By Michael Rubin, MD

Professor of Clinical Neurology, Weill Cornell Medical College

Dr. Rubin reports no financial relationships relevant to this field of study.

Synopsis: In a randomized treatment trial of steroid injection into the cubital tunnel for ulnar neuropathy, there was no difference in outcome compared to placebo.

Source: vanVeen KEB, et al. Corticosteroid injection in patients with ulnar neuropathy at the elbow: A randomized, double-blind, placebo-controlled trial. Musc Nerve 2015;52:380-385.

Conservative management for ulnar neuropathy at the elbow (UNE) is preferable to surgical treatment, and includes splinting or padding the elbow, modification of activities, avoiding provocative factors, and nerve gliding exercises. However, none of these conservative treatments are of proven benefit. In a Cochrane review of randomized or quasi-randomized controlled clinical trials, no difference was found between simple decompression and transposition of the ulnar nerve for either clinical or neurophysiological improvement,1 and in the single trial evaluating conservative treatments, night splinting and nerve gliding exercises added no benefit over simply avoiding prolonged movements or positions. Are glucocorticoid injections, often used for carpal tunnel syndrome, of any benefit for UNE?

In this randomized, double-blind, placebo-controlled trial, patients with UNE seen at the Medical Center Haaglanden, The Hague, between September 2009 and April 2014, were recruited for evaluation. Inclusion criteria comprised motor or sensory symptoms of ulnar neuropathy, coupled with positive electrodiagnostic or ultrasonography findings for UNE, with patients excluded if they were < 18 years of age, had a history of prior ulnar nerve subluxation or UNE, were taking oral corticosteroids or anticoagulants, or had prednisolone allergy. Electrodiagnostic criteria for UNE required either motor nerve conduction velocity (MNCV) across the elbow slower than 43 m/s, slowing of MNCV across the elbow by more than 15 m/s compared to the forearm segment, or motor conduction block across the elbow of greater than 16%, comparing above to below elbow stimulation. Ultrasonography (US) was considered positive for UNE if the cross-sectional area (CSA), examined in perpendicular planes from at least 2 cm proximal to 2 cm distal to the medial epicondyle was > 10 mm. Patients were randomized to receive, by US-guided injection, 1 mL containing either NaCL 0.9% or 40 mg depo-medrol (methylprednisolone acetate and 10 mg lidocaine hydrochloride). Subjective improvement at 6 months, as defined by a 6-point scale, was the primary outcome measure, with changes in electrodiagnostic studies and US findings comprising the secondary outcome measures. Statistical analysis included the chi-square test, the Mann-Whitney U-test, and Wilcoxon signed rank test.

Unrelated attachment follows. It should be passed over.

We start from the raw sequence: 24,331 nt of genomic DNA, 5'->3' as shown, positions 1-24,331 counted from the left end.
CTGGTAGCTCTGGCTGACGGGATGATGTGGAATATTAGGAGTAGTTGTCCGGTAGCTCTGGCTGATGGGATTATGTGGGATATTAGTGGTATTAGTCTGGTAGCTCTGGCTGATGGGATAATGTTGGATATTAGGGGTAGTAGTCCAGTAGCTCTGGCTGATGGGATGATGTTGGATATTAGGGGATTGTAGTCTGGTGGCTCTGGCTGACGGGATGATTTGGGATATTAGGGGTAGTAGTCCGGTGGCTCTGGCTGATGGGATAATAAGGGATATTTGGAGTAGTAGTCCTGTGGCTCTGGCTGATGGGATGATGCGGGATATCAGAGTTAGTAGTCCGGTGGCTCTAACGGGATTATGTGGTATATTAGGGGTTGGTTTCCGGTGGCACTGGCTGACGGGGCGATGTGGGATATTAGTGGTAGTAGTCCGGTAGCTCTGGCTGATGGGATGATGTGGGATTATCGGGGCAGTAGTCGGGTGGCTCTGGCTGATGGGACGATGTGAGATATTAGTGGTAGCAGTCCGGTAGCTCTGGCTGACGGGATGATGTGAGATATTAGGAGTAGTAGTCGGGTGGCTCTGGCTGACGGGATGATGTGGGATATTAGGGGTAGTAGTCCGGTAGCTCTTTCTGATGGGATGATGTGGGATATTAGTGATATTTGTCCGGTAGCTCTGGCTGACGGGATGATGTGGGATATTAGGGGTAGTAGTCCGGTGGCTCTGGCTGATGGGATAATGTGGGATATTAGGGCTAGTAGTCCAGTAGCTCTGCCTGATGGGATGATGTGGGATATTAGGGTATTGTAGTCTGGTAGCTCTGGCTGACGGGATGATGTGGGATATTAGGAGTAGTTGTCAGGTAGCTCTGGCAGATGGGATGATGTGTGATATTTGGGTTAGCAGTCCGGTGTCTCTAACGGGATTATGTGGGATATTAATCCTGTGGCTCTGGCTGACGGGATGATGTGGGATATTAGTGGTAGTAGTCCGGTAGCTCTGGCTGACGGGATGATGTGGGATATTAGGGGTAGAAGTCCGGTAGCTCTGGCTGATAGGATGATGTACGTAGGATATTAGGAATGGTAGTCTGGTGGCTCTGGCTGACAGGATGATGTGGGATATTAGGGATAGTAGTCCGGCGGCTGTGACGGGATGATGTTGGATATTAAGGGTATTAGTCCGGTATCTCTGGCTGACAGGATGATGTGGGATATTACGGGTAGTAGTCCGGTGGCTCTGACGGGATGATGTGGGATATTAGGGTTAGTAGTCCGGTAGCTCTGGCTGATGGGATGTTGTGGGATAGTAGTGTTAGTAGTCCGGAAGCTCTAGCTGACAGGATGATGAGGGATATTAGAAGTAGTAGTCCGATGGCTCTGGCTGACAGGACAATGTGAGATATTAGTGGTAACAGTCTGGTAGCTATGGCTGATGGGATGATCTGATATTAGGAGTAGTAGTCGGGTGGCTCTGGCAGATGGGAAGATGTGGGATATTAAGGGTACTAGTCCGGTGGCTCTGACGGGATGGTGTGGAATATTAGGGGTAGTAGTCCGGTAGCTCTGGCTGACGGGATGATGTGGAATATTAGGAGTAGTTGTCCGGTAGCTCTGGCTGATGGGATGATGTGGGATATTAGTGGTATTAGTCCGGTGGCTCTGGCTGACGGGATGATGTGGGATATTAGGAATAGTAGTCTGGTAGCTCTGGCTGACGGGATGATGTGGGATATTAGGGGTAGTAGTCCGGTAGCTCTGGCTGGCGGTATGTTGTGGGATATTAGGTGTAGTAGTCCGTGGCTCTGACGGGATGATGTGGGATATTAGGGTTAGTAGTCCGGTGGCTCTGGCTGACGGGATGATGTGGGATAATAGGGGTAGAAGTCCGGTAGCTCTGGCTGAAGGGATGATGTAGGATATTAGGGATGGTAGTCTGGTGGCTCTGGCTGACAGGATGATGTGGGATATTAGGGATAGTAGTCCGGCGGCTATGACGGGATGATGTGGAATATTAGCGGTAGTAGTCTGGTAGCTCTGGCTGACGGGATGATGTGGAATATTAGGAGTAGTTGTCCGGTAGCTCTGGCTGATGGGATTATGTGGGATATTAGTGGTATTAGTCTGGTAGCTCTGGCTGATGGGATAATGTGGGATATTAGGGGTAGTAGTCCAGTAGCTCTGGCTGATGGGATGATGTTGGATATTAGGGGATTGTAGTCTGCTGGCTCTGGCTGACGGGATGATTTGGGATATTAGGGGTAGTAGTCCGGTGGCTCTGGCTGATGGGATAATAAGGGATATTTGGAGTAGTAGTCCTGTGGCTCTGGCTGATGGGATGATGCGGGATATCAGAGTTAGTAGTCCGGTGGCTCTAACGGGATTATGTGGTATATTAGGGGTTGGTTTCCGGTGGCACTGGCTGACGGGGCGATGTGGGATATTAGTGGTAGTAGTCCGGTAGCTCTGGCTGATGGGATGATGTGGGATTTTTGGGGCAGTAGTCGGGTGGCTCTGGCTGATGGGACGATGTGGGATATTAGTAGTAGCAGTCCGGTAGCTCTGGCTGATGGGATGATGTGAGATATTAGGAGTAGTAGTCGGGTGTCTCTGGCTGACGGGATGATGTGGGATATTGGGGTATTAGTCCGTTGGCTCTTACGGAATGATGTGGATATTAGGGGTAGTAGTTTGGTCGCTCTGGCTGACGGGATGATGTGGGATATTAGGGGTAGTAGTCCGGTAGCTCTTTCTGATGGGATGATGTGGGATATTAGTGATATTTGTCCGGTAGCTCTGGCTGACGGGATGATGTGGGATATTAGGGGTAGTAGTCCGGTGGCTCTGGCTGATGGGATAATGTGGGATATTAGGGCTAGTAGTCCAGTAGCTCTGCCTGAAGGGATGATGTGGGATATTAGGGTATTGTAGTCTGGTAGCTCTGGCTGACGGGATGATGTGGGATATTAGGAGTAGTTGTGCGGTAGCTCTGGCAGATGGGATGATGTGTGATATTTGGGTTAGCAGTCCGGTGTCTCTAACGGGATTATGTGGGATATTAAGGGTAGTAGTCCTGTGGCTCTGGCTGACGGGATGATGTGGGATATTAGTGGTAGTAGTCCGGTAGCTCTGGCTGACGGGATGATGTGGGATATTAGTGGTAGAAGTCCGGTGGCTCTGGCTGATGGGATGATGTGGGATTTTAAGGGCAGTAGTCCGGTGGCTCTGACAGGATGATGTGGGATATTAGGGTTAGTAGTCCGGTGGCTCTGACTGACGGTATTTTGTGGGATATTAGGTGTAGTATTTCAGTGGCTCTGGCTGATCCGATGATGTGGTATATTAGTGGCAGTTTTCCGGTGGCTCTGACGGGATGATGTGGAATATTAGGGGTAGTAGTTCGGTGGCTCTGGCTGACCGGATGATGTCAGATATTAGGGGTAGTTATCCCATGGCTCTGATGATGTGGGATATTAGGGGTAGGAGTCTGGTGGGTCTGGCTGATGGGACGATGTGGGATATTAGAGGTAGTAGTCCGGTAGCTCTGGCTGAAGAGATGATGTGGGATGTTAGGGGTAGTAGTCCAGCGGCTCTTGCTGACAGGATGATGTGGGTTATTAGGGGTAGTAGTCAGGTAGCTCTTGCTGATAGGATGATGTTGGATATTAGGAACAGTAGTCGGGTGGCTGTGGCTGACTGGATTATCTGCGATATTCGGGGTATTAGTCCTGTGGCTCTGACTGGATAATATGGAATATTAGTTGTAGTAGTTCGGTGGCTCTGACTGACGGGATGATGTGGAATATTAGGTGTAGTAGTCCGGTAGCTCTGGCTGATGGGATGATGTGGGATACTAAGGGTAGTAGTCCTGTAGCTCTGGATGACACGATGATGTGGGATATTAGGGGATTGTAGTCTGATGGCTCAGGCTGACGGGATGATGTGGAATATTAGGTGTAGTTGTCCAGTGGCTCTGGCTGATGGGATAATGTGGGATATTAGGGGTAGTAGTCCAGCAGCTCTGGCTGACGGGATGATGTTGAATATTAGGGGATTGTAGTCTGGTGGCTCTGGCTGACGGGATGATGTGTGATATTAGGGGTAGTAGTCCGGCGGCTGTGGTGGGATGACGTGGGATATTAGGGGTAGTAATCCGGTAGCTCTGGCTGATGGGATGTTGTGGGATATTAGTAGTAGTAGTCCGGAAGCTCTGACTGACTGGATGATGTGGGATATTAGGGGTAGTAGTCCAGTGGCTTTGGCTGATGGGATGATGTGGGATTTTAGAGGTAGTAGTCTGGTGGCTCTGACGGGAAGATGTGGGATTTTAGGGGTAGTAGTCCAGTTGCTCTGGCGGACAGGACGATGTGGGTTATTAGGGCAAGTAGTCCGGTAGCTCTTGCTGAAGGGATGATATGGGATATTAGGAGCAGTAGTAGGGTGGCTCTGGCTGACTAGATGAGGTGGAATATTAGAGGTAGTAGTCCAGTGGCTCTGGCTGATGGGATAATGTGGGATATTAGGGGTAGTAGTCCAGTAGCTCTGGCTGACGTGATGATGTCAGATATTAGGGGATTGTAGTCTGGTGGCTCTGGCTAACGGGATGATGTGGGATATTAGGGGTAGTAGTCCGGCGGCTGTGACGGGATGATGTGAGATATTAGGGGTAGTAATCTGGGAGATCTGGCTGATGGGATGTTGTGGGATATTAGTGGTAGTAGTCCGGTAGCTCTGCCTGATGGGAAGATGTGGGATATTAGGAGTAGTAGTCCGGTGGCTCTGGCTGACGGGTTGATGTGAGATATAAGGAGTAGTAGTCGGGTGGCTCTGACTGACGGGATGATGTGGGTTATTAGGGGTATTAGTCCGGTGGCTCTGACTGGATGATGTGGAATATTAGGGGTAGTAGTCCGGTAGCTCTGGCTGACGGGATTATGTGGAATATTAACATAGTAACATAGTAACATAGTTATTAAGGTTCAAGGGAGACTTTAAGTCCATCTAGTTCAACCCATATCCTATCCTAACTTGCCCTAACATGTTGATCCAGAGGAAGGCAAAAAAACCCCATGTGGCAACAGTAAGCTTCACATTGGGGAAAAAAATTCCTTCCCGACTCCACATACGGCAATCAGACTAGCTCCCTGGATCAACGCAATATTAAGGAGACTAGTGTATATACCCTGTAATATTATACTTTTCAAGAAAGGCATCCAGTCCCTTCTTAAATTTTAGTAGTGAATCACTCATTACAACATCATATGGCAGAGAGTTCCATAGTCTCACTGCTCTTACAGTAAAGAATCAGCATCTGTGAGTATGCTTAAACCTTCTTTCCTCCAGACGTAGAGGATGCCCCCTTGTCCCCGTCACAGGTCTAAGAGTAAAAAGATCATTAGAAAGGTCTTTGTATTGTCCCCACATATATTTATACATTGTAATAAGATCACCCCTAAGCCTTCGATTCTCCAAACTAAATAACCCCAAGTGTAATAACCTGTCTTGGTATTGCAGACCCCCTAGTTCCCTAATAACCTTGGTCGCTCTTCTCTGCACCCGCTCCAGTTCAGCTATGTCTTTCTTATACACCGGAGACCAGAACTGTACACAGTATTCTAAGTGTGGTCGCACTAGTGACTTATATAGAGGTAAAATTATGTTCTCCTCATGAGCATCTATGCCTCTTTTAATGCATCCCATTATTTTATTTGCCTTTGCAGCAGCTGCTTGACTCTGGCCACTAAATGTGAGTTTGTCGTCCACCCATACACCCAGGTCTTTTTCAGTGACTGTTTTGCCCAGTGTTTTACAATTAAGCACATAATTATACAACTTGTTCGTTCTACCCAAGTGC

Among 63 patients included in the study, which was halted due to slow recruitment, five were lost to follow-up, leaving 27 men and 28 women, with a mean age of 55 years, for analysis. No significant difference was found between the treatment vs placebo groups for either the primary or electrodiagnostic secondary outcome. Nerve CSA decreased significantly in the depo-medrol group, from 11.9 mm2 to 10.9 mm2. Neither symptoms nor neurological findings differed, comparing findings at 3 months to those at study initiation. Four depo-medrol patients reported complications, including hand swelling or pain, swelling, or depigmentation at the injection site, compared to one patient in the placebo group with pain at the injection site. US-guided corticosteroid injection in UNE is no better than placebo.


What causes ulnar neuropathy at the elbow? Among 117 patients with confirmed UNE, prospectively recruited, and seen by four blinded examiners who each performed separate neurologic evaluations and electrodiagnostic and ultrasound studies, 73% and 27% had lesions at the retro-epicondylar groove (REG) or under the humero-ulnar aponeurosis (HUA), respectively. HUA ulnar neuropathy was associated with manual labor, dominant arm involvement, and older age, whereas REG ulnar neuropathy was due to compression, mainly affecting the non-dominant arm of younger administrative personnel. These findings may assist in the prevention of UNE.


  1. Caliandro P, et al. Treatment for ulnar neuropathy at the elbow. Cochrane Database Syst Rev 2012;7:CD006839.